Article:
Tam and I bicycled down to the Indiana State Fair yesterday. The Monon Trail runs right by the fairground; back when it was still a railroad, the original FairTrains ran smack dab through Broad Ripple, one every 45 minutes
, and stopped just outside the midway. (I think nowadays
, they run down the other side of of the Fairgrounds and across Fall Creek Parkway, with a nifty pedestrian tunnel connection to the station).
Bicycling is pretty much the "A" ticket to the Fair, as secured parking (with actual attendants) is free and
you get a dollar off on admission. Doesn't work so well if you live in Fort Wayne or Evansville (etc.) but since we're already in town and not too far from the trail....
We walked around the entire fairgrounds, Tam taking tiny little baby steps in her "barefoot" shoes and me galumphing along at my usual too-fast rate whenever the crowds thinned and having to stop for her to catch up. (I hiked a lot growing up and really only have the one speed, a pace I once could keep up all day; Tam had not planned on the amount of hard-surface walking we ended up doing. In retrospect, we should'a caught a tractor-tram).
We saw quite a lot though we skipped all but one of the critters buildings, Family Arts, the Commercial Building and the Hook's Historic Drugstore.
...Which, by the by, was once one of the two "Better Babies" buildings
, back when the State Fair had baby-judging contests, side-by-side with the hog, chicken, sheep and cattle judging. Yes, that was when Indiana had eugenics laws
and compulsory sterilizations too, which I'd like to tell you were discarded with extreme prejudice during or after WW II but the damned things hung on 'til 1974
, long after Better Babies contests had faded away.
We did see the Cattle "Barn" (an imposing brick structure) while enjoying fine ribeye sandwiches. We strolled by the grandstands and commercial-food midway --
(there's a precursor to the pineapple stand, by oh, about 90 years).
Then we continued around past the harness-racing barns
(wooden, historic). Look close -- click to enbiggenate -- and you can just about read the "Quiet, horses sleeping" signs. Do they maybe work third shift?
Over the Boy Scout bridge:
It leads to the Clean Waters garden; from there, we walked through through the non-midway kiddie area where There Was No Heffalump!
Much disappointment in the spot where the pachyderms ought to be, though watching the patient Shetland ponies and their thrilled little riders, just out of frame to the right, kind of made up for the lack.
Onward into Possum Hollow, where old technology, old tools and old skills are found.
I bought some Indiana Maple Sugar candy (yum!) for me and a raccoon tail for Huck (he was intrigued but keeps looking for the rest. Sorry, pal, a whole real coonskin was too expensive for a toy) and we looked at threshing machines, tractors (love that car, too!),
traction engines both large
(up close! --Note he's got the automatic oilers filled, the [Indiana!] coal burning and about 60# steam pressure. That machine runs during the Fair, regularly and often, operating various machines doing actual work, from a sawmill to a corn shucker to a baler.)
and small (burning, I think, fuel oil, with extra carried in a little trailer and plumbed in along the hitch, and yes, it's belted to some small and infernal-looking machine I'd like to believe is a popcorn shucker, scaled to match both engine and crop),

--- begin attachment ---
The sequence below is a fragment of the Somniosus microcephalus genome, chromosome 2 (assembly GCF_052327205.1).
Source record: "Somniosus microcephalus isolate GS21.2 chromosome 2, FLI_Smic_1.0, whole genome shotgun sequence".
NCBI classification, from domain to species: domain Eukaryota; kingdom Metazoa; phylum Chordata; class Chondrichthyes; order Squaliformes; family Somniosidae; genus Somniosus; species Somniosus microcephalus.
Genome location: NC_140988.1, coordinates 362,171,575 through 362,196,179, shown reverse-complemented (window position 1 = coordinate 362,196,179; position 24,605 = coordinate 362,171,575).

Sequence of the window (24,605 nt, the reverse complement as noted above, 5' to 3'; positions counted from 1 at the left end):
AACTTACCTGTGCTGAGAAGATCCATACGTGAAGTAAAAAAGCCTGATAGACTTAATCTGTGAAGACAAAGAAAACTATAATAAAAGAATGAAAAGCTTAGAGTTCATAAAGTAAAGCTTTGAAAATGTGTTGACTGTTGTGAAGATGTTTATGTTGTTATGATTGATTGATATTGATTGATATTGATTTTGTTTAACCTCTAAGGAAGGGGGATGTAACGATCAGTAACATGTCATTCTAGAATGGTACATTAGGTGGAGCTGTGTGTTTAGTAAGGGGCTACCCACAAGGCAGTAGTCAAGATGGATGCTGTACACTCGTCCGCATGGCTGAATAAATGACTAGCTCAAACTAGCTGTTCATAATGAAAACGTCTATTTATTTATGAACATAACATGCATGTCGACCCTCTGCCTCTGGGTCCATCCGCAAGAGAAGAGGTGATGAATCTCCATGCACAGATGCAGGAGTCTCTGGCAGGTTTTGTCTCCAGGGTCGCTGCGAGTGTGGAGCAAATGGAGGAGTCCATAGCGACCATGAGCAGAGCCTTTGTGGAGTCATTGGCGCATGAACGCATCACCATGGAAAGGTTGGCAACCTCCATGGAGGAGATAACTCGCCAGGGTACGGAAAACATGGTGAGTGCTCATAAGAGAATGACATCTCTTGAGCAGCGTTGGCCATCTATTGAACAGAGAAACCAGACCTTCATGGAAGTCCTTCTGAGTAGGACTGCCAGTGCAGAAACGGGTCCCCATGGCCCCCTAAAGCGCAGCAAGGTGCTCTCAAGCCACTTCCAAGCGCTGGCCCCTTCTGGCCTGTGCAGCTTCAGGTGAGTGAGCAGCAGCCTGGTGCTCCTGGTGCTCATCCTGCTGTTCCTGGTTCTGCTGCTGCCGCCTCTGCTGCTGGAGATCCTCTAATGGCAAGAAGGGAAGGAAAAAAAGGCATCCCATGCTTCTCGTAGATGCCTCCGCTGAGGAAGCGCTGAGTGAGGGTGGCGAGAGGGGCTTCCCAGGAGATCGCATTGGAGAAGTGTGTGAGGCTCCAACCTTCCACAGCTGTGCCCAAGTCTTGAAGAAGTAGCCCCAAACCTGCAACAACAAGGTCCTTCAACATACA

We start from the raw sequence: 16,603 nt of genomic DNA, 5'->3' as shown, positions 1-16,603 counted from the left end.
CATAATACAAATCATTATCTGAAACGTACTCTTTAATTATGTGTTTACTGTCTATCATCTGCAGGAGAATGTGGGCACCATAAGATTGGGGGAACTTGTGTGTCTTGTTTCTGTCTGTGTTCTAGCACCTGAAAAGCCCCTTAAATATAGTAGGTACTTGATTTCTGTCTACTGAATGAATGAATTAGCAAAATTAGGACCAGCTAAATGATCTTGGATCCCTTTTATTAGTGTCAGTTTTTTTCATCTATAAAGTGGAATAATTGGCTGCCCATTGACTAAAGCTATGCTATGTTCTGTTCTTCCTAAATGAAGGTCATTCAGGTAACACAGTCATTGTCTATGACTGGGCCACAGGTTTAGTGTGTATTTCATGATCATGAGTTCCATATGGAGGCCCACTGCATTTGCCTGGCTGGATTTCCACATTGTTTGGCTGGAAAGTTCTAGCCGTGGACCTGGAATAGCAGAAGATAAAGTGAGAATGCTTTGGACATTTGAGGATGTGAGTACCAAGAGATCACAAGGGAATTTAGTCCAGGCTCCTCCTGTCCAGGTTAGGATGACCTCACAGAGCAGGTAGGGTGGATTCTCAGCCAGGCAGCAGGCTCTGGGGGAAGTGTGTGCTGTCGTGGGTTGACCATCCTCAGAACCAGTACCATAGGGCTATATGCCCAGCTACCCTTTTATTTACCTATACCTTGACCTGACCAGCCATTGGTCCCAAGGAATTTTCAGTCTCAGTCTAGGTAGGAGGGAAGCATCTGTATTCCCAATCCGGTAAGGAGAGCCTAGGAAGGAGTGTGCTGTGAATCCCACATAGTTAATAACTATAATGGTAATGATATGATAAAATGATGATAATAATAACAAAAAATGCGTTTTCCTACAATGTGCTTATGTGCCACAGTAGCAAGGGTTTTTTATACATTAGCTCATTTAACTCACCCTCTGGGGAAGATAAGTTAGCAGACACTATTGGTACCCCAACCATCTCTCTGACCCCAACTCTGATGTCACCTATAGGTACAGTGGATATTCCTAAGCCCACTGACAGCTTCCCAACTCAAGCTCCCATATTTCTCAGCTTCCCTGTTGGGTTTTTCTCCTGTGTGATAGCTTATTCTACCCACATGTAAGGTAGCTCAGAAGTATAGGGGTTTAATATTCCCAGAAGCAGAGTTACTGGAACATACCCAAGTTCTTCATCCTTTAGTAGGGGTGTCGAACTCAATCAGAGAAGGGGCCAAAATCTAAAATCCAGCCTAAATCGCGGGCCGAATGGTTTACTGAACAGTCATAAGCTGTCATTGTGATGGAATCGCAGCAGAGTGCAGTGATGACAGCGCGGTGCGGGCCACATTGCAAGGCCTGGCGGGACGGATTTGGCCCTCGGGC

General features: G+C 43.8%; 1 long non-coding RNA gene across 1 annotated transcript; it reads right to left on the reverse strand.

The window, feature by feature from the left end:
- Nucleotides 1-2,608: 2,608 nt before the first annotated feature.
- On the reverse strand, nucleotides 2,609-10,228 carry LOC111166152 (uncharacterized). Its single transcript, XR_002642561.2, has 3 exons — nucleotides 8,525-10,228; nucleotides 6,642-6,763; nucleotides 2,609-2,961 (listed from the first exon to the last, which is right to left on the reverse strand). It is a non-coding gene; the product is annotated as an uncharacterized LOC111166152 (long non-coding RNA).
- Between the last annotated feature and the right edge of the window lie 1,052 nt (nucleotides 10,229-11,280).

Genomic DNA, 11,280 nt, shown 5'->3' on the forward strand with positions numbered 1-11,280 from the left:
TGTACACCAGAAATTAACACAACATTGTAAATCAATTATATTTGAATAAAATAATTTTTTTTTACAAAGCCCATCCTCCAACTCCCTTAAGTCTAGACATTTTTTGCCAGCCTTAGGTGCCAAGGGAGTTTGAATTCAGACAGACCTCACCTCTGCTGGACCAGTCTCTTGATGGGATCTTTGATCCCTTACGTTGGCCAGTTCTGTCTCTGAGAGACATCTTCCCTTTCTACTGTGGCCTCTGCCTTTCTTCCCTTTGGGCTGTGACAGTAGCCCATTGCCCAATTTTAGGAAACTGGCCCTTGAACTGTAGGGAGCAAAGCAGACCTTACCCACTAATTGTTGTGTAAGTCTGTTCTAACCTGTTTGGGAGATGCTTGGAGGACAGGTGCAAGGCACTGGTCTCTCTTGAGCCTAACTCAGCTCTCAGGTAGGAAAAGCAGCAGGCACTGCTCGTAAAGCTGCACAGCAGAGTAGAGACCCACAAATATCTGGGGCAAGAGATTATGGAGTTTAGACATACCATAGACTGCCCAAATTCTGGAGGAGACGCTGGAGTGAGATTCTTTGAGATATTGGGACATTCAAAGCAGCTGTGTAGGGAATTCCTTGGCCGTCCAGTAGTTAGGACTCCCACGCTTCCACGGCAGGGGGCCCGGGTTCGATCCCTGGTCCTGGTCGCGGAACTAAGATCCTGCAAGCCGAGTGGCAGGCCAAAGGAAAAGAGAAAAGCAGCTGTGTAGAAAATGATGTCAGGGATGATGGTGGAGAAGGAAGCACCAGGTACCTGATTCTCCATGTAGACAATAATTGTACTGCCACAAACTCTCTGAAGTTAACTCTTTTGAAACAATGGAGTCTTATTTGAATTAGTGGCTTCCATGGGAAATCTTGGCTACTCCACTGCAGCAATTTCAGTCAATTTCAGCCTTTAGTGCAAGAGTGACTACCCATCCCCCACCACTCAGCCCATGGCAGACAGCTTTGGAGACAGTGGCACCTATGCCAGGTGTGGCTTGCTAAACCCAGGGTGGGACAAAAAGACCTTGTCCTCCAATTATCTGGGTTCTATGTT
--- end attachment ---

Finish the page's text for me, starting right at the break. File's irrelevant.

working forges, Liar's Contestants, broom makers, bowl carvers (as we walked by, a fellow carving a heart-shaped one with a home-made adze formed from an old hammer, working just as quickly as you could describe it), tractors and dream cars
...And on to the Farm Bureau building, looking at newer farm technology on the way. IT'S NOT JUST ME, RIGHT? THAT THING HAS EYES!
From there to the Department of Natural Resources and their fine collection of leaping kid goats
(like giant kittens, but more mischievous), huge catfish and whimsical paddlefish:
Then off to the 4-H buildings for an air-conditioned stroll past dioramas,
bug collections, quilts,
leatherwork (that's a quiver) and some interestingly-related art, model rockets, more artwork
and the relief of finding the possibly largest and definitely least-used washrooms on the fairgrounds ('cos few folks ever get to the second floor -- where there is No Line! Hooray!). From there past the Midway (with a stop for Satay Babi, grilled marinated pork on a stick): MEAT-ONNA-STICK IS IN THERE SOMEWHERE
And at last to the Horticultural building, for A) a glass of chilled (Indiana) Red Gold tomato juice, best in the world:*
And B) honey-related items -- I had a cup of honey ice cream, a heavenly treat. One apiarist had even brought a small frame of bees -- Tam and I had to enjoin a teen-aged barbarian from tapping on the glass. (Did I egg him on? I'd touched it first, gently, to see how hot the bees were in there; they do run above ambient and of course the poor insects were trapped, lest the easily-frightened freak out.) Oh, C) a garden-gauge train, too.
That man who has
the "PLEASE stay off the GLASS" sign has a reason: he's the garden-gauge engineer.
After that long, slow walk (nearly five hours), we were both worn out, and made our way back to our bikes and to home.
We were even too tired to ride the Ferris Wheel before we left.
(Still to come: bonsai, an undodgeable Dodge truck, and a few other items)__________________________________________________* Someone is sure to remark on the price. It's for charity, okay? At the grocer's, Red Gold tomato juice is quite affordable ($1.65) by the #3 Cylinder can, which is a week's supply -- ask for it by name!